Mar 05, 2023 News
– were hell-bent on securing lucrative profits despite health, environmental risks to thousands of citizens
Kaieteur News – How far will oil companies go for mega-profits? Would they risk the lives of innocent men, women, and children? A recent report by a parliamentary committee in the Netherlands provides profound insight into these questions and perhaps, a cautionary tale for Guyana.
The report exposed that Shell and ExxonMobil were so hungry, so blinded by their love for profit, that they ignored numerous warnings that their efforts to extract gas in Groningen province in the north-eastern part of the Netherlands was directly linked to the increasing onset of earthquakes. Also alarming is the fact that the Dutch government was complicit in the actions of the oil companies. Authorities were bewildered by the tsunami of revenues and stayed silent.
Most could easily understand why Shell and Exxon were obsessed with the Groningen gas field and the fortune that came. With an estimated 2.7 billion cubic metres of recoverable natural gas, it is the largest natural gas field in Europe and one of the largest in the world.
The gas field was discovered in 1959 and joint exploitation was led by the government, Shell, and Exxon Mobil through a vehicle called NAM (Nederlandse Aardolie Maatschappij).
Sixty years of gas extraction in Groningen brought the Netherlands considerable prosperity. In fact, Shell, ExxonMobil and the Dutch government earned €429bn from exploiting the Groningen gas field. But that came at a cost to the citizens.
As a result of those operations, and in defiance of warning signs, there have been almost 1,600 earthquakes in Groningen, and every month sees new quakes added to this number. Up to the end of 2022, there have been more than 267,000 reports of damage, of which 230,000 have been handled. Of these cases, 85,000 concerned more than one incidence of damage. The report states, “…Every new earthquake causes disquiet and fear in the people of Groningen. The days when this was only about ‘cups tinkling in the cabinet’ are long past. What is involved is the real concern about whether the baby can be put to bed upstairs safely in a home that used to be considered safe, but has since been declared unsafe.”
It continues, “It is the stress and the enormous mental threshold having to check the house for cracks again after the umpteenth quake– residents know how much effort and energy it costs to get the damage repaired. It is having to postpone decisions regarding whether or not to accept a new job because the house can’t be sold.”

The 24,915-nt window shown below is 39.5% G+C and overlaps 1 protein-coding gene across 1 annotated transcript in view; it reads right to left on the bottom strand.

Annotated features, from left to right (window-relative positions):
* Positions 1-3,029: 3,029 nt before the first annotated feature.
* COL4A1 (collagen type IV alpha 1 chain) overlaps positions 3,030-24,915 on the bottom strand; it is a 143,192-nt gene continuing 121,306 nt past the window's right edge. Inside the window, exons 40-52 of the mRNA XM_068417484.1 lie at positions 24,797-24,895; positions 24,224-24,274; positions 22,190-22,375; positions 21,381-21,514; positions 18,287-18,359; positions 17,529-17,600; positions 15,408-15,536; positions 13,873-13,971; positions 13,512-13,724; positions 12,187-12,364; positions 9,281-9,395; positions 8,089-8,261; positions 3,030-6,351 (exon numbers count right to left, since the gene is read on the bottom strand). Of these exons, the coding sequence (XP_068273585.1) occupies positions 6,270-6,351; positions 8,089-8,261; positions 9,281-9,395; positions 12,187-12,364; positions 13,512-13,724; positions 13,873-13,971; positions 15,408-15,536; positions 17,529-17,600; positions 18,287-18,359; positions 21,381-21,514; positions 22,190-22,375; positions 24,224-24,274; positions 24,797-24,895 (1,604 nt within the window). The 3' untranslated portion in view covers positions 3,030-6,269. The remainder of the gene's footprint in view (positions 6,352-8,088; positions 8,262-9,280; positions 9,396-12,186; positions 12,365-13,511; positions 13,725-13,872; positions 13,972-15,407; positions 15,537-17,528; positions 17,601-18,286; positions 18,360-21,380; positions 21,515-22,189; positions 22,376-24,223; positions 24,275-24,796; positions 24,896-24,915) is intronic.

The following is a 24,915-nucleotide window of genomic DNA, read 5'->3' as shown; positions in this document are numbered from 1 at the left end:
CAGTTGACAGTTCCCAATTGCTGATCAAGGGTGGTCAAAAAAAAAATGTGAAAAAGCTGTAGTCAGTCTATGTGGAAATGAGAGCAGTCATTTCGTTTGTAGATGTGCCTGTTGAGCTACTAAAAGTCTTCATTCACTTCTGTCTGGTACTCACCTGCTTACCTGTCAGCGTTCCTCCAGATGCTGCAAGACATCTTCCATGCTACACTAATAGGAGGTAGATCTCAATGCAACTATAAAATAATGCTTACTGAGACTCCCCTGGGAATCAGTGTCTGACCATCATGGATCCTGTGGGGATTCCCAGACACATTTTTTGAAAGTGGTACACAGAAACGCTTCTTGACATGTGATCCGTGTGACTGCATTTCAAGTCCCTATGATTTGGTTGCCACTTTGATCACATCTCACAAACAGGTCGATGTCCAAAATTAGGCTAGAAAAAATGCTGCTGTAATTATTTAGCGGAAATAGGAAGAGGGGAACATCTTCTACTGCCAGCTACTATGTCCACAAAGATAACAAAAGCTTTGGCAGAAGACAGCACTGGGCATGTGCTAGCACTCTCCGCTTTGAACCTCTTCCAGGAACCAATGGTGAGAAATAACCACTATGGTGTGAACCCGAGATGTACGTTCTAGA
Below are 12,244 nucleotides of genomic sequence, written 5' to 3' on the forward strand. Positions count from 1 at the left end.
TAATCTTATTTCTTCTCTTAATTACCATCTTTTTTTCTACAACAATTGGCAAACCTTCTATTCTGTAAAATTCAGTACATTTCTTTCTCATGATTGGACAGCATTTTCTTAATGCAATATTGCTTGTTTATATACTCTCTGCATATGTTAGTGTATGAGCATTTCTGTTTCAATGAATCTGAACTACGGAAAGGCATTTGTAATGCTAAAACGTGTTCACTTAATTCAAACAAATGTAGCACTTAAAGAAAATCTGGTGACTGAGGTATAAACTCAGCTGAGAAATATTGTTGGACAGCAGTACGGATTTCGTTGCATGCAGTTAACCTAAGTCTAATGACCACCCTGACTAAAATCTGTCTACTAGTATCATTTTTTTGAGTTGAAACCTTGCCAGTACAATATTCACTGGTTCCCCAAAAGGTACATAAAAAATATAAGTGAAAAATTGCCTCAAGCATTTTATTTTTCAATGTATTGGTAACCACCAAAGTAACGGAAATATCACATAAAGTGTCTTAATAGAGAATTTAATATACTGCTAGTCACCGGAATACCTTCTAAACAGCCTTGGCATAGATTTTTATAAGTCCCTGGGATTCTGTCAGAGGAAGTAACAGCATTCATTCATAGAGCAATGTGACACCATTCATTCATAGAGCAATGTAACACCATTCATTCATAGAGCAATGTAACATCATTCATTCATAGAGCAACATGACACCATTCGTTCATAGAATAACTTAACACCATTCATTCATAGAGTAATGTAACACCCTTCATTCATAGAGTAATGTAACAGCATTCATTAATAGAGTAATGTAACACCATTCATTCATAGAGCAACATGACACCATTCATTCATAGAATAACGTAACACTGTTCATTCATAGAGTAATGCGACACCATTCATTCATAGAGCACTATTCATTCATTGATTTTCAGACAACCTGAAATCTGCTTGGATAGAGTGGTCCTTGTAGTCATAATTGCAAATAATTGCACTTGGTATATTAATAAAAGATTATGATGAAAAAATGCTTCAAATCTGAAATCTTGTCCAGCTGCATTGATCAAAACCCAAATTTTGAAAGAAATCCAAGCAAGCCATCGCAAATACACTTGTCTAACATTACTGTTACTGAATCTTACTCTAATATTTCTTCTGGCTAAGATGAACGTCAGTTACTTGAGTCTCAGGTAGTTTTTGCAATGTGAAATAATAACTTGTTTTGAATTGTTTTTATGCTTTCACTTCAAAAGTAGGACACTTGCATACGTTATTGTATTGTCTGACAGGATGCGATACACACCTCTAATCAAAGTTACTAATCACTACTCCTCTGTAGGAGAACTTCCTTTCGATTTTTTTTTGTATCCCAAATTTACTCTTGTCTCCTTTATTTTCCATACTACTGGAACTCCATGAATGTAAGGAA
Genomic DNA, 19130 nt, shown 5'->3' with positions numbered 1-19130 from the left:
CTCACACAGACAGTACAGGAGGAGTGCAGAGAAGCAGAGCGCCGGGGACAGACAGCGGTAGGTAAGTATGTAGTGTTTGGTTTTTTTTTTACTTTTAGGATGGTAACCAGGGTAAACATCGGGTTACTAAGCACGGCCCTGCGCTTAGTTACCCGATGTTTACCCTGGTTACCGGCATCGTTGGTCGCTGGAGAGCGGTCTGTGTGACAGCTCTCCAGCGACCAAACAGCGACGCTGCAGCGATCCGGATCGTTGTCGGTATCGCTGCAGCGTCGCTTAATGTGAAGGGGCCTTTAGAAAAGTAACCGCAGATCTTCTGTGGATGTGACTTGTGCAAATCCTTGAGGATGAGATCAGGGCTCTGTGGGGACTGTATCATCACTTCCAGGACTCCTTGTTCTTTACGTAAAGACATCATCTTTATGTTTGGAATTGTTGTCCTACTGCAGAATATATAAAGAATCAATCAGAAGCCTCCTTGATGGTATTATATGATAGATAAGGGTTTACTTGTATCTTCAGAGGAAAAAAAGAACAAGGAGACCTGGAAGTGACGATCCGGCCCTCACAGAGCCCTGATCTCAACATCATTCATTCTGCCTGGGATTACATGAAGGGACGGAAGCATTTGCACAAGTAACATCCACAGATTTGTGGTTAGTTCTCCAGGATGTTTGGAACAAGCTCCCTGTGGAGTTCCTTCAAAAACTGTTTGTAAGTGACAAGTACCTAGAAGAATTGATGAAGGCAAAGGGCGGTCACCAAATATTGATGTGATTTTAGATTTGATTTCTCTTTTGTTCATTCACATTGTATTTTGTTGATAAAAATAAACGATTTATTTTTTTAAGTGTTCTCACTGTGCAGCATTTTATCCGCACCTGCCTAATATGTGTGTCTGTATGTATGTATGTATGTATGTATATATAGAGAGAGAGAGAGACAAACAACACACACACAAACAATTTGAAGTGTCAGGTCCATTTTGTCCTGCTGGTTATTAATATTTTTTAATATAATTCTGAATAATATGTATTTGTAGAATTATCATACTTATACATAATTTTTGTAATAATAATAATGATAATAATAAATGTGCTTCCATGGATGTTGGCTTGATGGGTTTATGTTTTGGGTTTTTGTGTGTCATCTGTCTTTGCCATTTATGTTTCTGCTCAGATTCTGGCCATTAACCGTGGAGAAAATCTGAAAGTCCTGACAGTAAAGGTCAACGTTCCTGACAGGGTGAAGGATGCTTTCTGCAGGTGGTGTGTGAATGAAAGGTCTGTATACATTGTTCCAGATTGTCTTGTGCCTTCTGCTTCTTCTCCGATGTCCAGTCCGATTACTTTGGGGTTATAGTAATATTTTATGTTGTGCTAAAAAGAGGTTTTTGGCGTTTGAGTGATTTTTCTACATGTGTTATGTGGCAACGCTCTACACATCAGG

HOW DID IT COME TO THIS?
The answer to the central question of how this situation could have come about lies in the fact that decision-makers cared not for the interest of the people.
The report states that the extraction of natural gas was so successful and so lucrative that the oil companies and authorities at the time were blind to the long-term risks.
Expounding on this front, the report notes that in 1993, the Netherlands’ Supervisory Committee of Research into Earthquakes (Begeleidingscommissie Onderzoek Aardbevingen, BOA) found that there was a correlation between gas extraction and earthquakes. The Committee said this could have been a reason to map out structurally and systematically what consequences gas extraction has and even bring an end to same. But this was not the case.
In early 2013, Dutch regulators emphatically stated in an opinion that, in order to safeguard the safety of the people of Groningen, production needs to be reduced as speedily as is realistically possible.
Despite the advice, it did not result in a single initiative to reduce gas extraction as a precaution – not even slightly. Likewise, neither the 2015 report of the Dutch Safety Board nor impassioned marches in Groningen in 2016, 2017, and 2018, in which thousands of the people of Groningen actively vented their concerns about the gas extraction, were considered reasons for responsible action in the interest of the people.
Kaieteur News understands that a combination of advisory reports by regulatory bodies such as the State Supervision of Mines, along with public pressure from the region and judgments from the Administrative Jurisdiction Division of the Council of State is what eventually made the Dutch Cabinet decide to scale down gas extraction gradually. It was this combination that forced the oil companies to finally lend consideration to the interest of the affected citizens.
According to the Committee, this could have been different if the concerns of the people of Groningen had been attended to from the beginning. The report said the gas extraction in Groningen has proved to be “an unprecedented system failure by the public as well as private parties who failed in the execution of their duty.”
(More details on the report published this month can be accessed from this link: https://www.tweedekamer.nl/sites/default/files/2023-02/Groningers-before-gas_conclusions-and-recommendations.pdf)
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